The differences between Maine and Utah are substantial. Think LL Bean boots vs. cowboy boots. King pines vs. sagebrush. Moose vs. bighorn sheep. Oysters vs. Rocky Mountain oysters. This divide also holds true for treatment of public lands.
In America's West, vast national forests and national parks are owned by and open to the public. By comparison, in many parts of the Northeast, the closest many folks get to wilderness is the median strip of Interstate 95. As a result, Northeast residents like myself fiercely protect our ability to use and enjoy the forests, lakes, and coastlines to which access still exists.
On June 1, West will meet East when Utah Congressman Rob Bishop chairs a congressional hearing in Millinocket, Maine targeting a proposal from a private landowner who wants to donate 87,500 acres of land--and a $40 million endowment--to the National Park Service to create and maintain the Maine North Woods National Monument.
There are differing views in Maine about whether to establish a new monument on the site, though polling indicates that roughly two-thirds of Mainers support the concept. But the Utah congressman's ideological opposition to conserving lands and wildlife is well outside Maine's mainstream.
Rep. Bishop heads up a 20-member congressional Anti-Parks Caucus. The caucus's goals include transferring and selling national forests and public lands in the West, ending the Land and Water Conservation Fund--a program that has helped create ball fields, trails, and open space throughout Maine and the country--and stopping the creation of new parks, wilderness areas, and national monuments.
Rep. Bishop has already come out in opposition to the North Woods proposal and is likely to trot out the same old tired arguments when he comes north. Anti-Parks Caucus members often rail against federal takeovers of public lands, though in the instance of the North Woods proposal, the landowner is asking to make a gift to the American people. They bloviate about the cost to taxpayers of maintaining these recreation areas, though in this case the cost will be covered by private donations. They bemoan the injustice of forcing outdoorsmen off their recreational lands, though hunting, snowmobiling, and other uses will be allowed in much of the proposed monument area.
Perhaps loudest of all, Anti-Parks Caucus members decry the economic losses from what they perceive as the elimination of working land--in the West that debate has centered on grazing rights and other uses. In the Kathadin region of Maine, some opponents claim a monument would harm the pulp and paper industry, yet nearly all the area's paper mills are already shuttered because of broader market forces. For better or worse, what happens to this particular parcel of land won't help or harm the region's timber industry.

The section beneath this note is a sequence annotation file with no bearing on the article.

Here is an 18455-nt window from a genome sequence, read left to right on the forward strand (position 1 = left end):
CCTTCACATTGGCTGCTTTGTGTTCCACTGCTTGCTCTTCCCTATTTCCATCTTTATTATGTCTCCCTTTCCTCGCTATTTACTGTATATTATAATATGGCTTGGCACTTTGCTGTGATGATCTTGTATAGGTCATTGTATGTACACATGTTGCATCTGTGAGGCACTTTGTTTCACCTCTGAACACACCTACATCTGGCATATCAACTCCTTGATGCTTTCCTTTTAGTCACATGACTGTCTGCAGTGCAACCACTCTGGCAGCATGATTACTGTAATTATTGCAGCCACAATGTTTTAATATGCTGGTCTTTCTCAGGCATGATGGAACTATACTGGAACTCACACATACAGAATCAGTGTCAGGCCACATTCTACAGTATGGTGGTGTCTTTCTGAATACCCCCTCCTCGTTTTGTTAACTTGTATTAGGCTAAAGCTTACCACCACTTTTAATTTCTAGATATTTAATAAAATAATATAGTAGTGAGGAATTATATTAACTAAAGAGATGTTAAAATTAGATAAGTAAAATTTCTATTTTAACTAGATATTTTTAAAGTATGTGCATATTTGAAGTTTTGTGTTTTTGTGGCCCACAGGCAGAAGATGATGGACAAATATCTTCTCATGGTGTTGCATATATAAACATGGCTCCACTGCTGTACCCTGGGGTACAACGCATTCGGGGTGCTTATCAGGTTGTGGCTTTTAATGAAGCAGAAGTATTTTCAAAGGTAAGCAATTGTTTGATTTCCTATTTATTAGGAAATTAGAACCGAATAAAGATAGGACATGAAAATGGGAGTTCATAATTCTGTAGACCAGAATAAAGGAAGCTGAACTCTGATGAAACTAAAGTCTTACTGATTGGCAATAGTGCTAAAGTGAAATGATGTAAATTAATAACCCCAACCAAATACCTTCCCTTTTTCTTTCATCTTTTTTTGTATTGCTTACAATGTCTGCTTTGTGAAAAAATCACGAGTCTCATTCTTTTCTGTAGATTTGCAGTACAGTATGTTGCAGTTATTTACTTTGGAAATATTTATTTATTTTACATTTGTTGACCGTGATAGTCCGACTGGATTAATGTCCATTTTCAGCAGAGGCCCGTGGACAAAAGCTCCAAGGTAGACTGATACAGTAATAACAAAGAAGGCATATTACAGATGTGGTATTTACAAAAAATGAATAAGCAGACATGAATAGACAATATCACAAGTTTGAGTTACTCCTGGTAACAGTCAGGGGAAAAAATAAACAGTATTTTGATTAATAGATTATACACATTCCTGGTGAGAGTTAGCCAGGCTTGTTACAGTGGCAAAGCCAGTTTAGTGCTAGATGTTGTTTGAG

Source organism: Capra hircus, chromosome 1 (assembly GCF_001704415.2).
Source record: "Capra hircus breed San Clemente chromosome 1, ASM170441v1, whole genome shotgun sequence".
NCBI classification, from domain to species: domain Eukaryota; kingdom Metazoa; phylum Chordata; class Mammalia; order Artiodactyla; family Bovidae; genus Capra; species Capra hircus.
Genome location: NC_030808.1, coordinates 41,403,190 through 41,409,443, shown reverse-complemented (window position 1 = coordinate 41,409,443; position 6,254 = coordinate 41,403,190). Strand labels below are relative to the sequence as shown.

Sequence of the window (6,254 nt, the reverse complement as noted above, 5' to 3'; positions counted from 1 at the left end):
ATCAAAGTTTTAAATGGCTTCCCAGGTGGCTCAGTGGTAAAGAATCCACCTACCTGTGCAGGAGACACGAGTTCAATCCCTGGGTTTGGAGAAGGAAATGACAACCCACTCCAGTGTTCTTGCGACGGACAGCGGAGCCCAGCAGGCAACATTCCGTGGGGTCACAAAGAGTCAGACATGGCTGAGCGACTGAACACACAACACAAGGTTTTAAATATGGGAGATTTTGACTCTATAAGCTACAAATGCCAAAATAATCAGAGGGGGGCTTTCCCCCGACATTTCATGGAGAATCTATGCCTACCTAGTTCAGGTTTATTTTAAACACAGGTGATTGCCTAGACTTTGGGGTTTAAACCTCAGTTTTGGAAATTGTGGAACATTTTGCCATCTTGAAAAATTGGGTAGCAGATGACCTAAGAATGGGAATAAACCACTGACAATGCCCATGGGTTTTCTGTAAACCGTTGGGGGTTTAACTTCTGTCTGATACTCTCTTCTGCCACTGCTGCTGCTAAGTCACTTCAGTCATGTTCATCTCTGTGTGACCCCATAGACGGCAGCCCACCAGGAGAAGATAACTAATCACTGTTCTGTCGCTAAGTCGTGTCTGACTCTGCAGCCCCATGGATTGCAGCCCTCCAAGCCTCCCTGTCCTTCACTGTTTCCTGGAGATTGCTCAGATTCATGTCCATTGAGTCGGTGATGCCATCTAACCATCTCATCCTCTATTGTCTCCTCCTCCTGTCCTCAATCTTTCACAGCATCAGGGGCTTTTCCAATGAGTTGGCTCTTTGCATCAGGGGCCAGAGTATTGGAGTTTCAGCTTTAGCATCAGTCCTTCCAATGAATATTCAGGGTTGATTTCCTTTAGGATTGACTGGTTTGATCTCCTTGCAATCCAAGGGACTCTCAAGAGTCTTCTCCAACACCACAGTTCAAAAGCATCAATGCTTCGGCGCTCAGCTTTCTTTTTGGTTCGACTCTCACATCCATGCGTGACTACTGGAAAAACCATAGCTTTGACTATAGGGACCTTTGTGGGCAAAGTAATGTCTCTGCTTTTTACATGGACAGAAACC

But if Rep. Bishop stops to listen when he comes to Maine instead of dusting off his Cliven Bundy-inspired talking points, he will find a state with a proud tradition of forging compromises to conserve its land and natural resources and support economic development.
Southeast of the proposed monument site, along the Penobscot River, groups that sat on opposite sides of the table for decades have come together to remove dams, bring fish back, and restore an iconic watershed that has also boosted tourism.
Maine's lobster industry has put sustainability at the forefront for generations, self-policing common-sense regulations like those that make it illegal to harvest egg-bearing females and set a maximum as well as a minimum size limit to leave the largest, most fecund breeders in the water. It's no coincidence that lobster is currently the highest value single-species fishery in the country.
Now in Maine's North Woods, residents are following a path that is uniquely their own. Through town halls, meetings, coffees, and engagement from the state's elected leaders, this proposal is being shaped, reshaped, and molded into a true Maine solution. The editorial boards of the state's two largest newspapers have endorsed the monument, as have more than 200 individual businesses, the Katahdin Chamber of Commerce, and a wide range of local organizations. So perhaps instead of pontificating about the evil deeds of Big Government, Rep. Bishop will choose instead to listen and observe during his visit to Maine.
If he does, Rep. Bishop will witness an impassioned discussion about Maine's prized forests, just the latest entry in a storied history of compromises. But if he doesn't, Mainers will happily pack up his lobster to go.
Michael Conathan is the Director of Ocean Policy at the Center for American Progress and a resident of South Portland, Maine.